The global community is facing some of the most monumental challenges that relate to the herculean task of mitigating climate change and mopping out enormous air and water pollution with which many nations of the world, including India, are suffering. A 2019 IPCC report states that non-animal sourced food, including meat, poultry, and seafood alone account for reducing eight gigatons of CO2 per year. Further, the World Cancer Research Fund has recommended that people around the world should reduce their intake of red meats to less than three portions per week, and all intake of processed meat should be eliminated. Today, when the dependence on allopathic medicines for curing ailments and diseases is causing a serious concern due to multi-drug resistance and their side effects, the natural system of a healthy vegetarian diet integrated with herbs and spices forms a more natural solution for creating high immunity and, thus, assuring good health and longevity. Be Vegetarian, Be Healthy.

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Local Communities Key To India’s Wildlife Conservation

In a country with a burgeoning human population, creating or extending such protected areas is not feasible. Several Indian communities, like Bishnoi, Maldhari, Mumbai Adivasi, and people of Sundarbans, have deep-rooted beliefs that allow them to live with wild animals, including large predators. Such an attitude toward wildlife has allowed the world’s second-most populous country to protect and preserve its biodiversity to a significant extent. As Indians, we all have a duty and a role to play in fostering community-based conservation in our country to allow our rich biodiversity to thrive in the coming decades.

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Fishing in Troubled Waters: Lake Kolleru

“To keep every cog and wheel is the first precaution of intelligent thinking”, said Aldo Leopold. Lake Kolleru is showing signs of poor water quality and habitat deterioration. There is an urgent need to ascertain the levels of habitat destruction, over-exploitation, and encroachments in the once peerless fishermen’s paradise and birds’ heaven.

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Wildlife Biologists: A Case for Inducting Them for Scientific Management of Forests

Wildlife biologists can save India’s ecology by bringing in scientific know-how to assist the administration in the scientific management of forests. The wildlife biologists can be absorbed by the Forest Departments as biologists, endangered species specialists, and conservation education officers. Inducting new services will not interfere with the power and administration of our current forest management system.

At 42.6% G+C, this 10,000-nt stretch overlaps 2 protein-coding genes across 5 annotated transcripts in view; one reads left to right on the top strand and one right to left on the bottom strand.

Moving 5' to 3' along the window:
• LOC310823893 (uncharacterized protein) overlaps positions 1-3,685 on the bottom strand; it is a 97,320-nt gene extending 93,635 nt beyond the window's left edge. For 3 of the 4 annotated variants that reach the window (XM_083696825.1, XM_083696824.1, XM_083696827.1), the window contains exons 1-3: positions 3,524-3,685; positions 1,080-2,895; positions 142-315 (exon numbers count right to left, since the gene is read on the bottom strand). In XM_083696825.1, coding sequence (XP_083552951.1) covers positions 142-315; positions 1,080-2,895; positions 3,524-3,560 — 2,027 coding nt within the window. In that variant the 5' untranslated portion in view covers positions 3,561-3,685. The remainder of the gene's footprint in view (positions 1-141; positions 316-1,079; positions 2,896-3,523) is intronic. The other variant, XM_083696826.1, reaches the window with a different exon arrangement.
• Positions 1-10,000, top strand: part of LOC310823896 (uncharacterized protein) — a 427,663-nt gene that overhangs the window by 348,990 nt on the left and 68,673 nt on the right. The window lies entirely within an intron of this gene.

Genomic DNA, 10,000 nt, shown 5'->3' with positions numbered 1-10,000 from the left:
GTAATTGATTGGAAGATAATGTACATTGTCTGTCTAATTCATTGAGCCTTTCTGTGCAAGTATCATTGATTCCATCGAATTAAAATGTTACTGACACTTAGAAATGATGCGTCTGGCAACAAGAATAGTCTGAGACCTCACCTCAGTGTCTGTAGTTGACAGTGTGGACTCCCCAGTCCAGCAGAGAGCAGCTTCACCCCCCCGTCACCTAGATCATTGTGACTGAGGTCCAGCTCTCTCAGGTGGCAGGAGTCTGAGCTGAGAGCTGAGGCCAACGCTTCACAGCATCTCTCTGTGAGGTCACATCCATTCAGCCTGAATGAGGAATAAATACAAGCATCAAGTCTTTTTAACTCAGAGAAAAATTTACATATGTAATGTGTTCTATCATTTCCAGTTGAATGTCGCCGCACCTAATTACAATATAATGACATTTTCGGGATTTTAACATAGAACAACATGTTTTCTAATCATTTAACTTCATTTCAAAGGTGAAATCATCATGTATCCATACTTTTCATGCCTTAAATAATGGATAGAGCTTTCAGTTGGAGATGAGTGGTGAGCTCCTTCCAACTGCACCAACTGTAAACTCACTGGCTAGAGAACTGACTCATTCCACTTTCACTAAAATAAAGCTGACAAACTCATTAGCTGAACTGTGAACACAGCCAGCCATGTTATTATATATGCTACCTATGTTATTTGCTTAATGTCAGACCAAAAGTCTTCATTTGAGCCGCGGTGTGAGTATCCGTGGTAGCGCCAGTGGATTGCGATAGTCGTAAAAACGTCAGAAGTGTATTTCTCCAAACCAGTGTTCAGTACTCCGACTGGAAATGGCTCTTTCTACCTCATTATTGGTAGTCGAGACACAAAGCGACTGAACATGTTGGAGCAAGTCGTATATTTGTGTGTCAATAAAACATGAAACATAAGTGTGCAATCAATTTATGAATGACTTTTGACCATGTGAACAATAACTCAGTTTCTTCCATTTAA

The Union and State Governments should build confidence on this matter in view of the changing roles in present-day science.

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Protect the Protectors of Indian Ecological Wealth

The second wave of the pandemic has claimed many of these valuable employees of the IFS ranging in rank from senior officers to daily wagers. But unfortunately, although the forest departments of several protected areas have requested the administration to include foresters in the list of frontline workers, no action has been taken in this regard. Lack of concern towards the health of foresters reflects general apathy of policymakers. As a progressive nation, it is our duty to address the issues and protect the protectors of our ecological wealth.

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The Song of Urban Forest

When will the birds in the backyard sing again, louder than our morning alarms, the bees do the bumble dance, and the vision of the landscape change with the greens around? We must be willing to give them a chance, not in the hit of a moment, not as a ‘cool’ thing to do but as a necessary step to build a better today and resilient future. Do we have the boldness to leap?

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The Lovable Lobia

Also known as chawli beans or black-eyed beans, it is one of the commonly available varieties in the family of legumes and pulses. These have come a long way offering their fruitful uses and benefits to us in our diets over the years. Lobia is very popular in our day to day cooking and is prepared in a number of ways – from starters to soups, from dips to salads from stews to curries and from Chaats to kebabs!

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Is COVID Giving Birth to an Inevitable Climate-Crisis?

Imagine a future where the plastic in the ocean will weigh more than the fish in it, approximately 710 million metric tons of plastic dumped in the environment, and plastic eventually entering the human food chain. Unless the handling of COVID-19 induced plastic is not addressed on war-footing, the scenario will just worsen with rapid global warming and a major climate crisis.

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Kashmir’s Gurez Valley: Vistas of a Vanishing World

Hemmed in by the high Himalayas and dappled with wooded villages and meadows, Gurez looks straight out of a picture book of folktales set in the bucolic countryside. Notwithstanding its tranquillity, however, Gurez Valley evokes a disturbing sense of the futility of war in the perceptive visitor owing to the unnatural division of its natural heritage.